As the saying goes “A rising tide lifts all boats.” Said another way, “What’s good for the goose is good for the gander.” Your success doesn’t have to mean their failure, and vice versa. You can work to create an environment that supports healthy competition by finding ways to align with one another. Think about how your project aligns with the overall mission and goals of the organization. Is it a critical component of the organization's success, or is it one of many projects that contribute to the overall mission? Understanding the organization's priorities and your roles in realizing them can help you make a strong case for what you bring to the table with other project managers. Also be prepared to communicate the value and importance of your project in terms that are inclusive of the other project managers, instead of separate from them. Provide data, evidence, and KPIs and look for synergistic points of overlap. Remember to be flexible. It can be tempting to approach this from a one size fits all framework. The goal here is to both accomplish all of the projects and foster a culture of collaborating with others towards everyone’s mutual goals and success.


I just discovered a new non-profit that is working in the exact same space that we are. Their website looks amazing compared to ours. What should we do?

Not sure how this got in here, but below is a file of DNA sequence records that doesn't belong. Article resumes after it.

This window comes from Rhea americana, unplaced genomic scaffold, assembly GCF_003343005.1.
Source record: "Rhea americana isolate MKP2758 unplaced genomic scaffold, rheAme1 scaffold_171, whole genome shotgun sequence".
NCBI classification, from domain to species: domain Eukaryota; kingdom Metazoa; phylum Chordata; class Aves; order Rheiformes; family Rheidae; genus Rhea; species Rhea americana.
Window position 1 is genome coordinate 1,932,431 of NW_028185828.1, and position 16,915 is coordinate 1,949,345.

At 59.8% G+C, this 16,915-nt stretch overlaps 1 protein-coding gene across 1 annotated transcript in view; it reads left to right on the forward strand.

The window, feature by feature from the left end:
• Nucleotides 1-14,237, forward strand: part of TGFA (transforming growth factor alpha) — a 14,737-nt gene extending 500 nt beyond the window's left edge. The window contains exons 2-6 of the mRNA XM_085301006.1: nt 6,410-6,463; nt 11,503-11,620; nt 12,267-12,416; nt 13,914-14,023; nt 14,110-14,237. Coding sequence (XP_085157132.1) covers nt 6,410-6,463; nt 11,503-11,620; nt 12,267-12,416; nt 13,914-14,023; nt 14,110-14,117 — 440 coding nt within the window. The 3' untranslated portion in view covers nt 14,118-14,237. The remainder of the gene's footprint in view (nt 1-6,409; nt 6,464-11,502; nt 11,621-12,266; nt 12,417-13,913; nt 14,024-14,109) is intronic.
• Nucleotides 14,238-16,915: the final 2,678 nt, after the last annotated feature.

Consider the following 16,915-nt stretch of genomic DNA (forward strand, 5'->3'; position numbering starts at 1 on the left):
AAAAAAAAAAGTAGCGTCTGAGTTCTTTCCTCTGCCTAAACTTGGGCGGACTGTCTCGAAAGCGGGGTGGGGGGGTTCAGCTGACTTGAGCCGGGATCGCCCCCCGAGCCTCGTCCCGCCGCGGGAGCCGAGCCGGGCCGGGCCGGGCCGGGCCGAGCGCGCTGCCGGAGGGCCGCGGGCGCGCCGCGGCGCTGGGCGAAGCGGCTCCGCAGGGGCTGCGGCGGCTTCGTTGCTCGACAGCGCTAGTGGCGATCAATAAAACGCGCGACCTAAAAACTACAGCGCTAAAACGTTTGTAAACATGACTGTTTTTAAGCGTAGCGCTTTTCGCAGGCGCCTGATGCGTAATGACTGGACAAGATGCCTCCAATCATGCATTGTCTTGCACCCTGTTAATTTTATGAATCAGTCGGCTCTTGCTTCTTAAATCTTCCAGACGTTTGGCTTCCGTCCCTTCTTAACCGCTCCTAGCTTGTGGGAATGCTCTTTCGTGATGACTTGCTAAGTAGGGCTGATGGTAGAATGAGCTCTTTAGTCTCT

Competition presents an opportunity, not a threat in my view. If another company or person is doing the same work as us but we have more experience, that means we are doing something right and have the upper hand. Remember, imitation is the highest form of flattery. In the meantime, your goal here isn’t to convince your boss of how great you are, it’s to provide answers and solutions to their concern, so let’s focus on that element. Then, when you go to share this information with them, you can sprinkle in some of those highlights along the way. To begin, you should evaluate your website. Take an honest look at your website and identify what areas might need improvement and ask other team members which areas they think need improvement, or if they have received feedback from users about areas in need of improvement. Look at the new nonprofit's website for inspiration and ideas, but don't copy their content or design. Identify what sets you apart and make sure those elements are clearly represented on your website. Think about what unique value your organization provides to its beneficiaries. Review your mission, values, programs, and impact to differentiate yourself from the new organization.


That is important for any company to do, regardless of competition, but I want to encourage you to go one step further and consider reaching out to the new organization to explore opportunities for collaboration or partnership. You might discover opportunities to share resources or expertise, or ways where you can work together on joint projects that are mutually beneficial. Building strong relationships with other organizations in your field can benefit both your organizations and the people you serve because it reinforces the “why” behind each of your group’s work and helps keep the target audience or beneficiaries as the primary stakeholders. Competition can be healthy because it requires that we turn the mirror back on ourselves to improve. By being open and proactive, you can demonstrate resilience and trust in your group’s work without getting distracted by another group’s efforts.

1 view0 comments

Comments


Post: Blog2 Post
bottom of page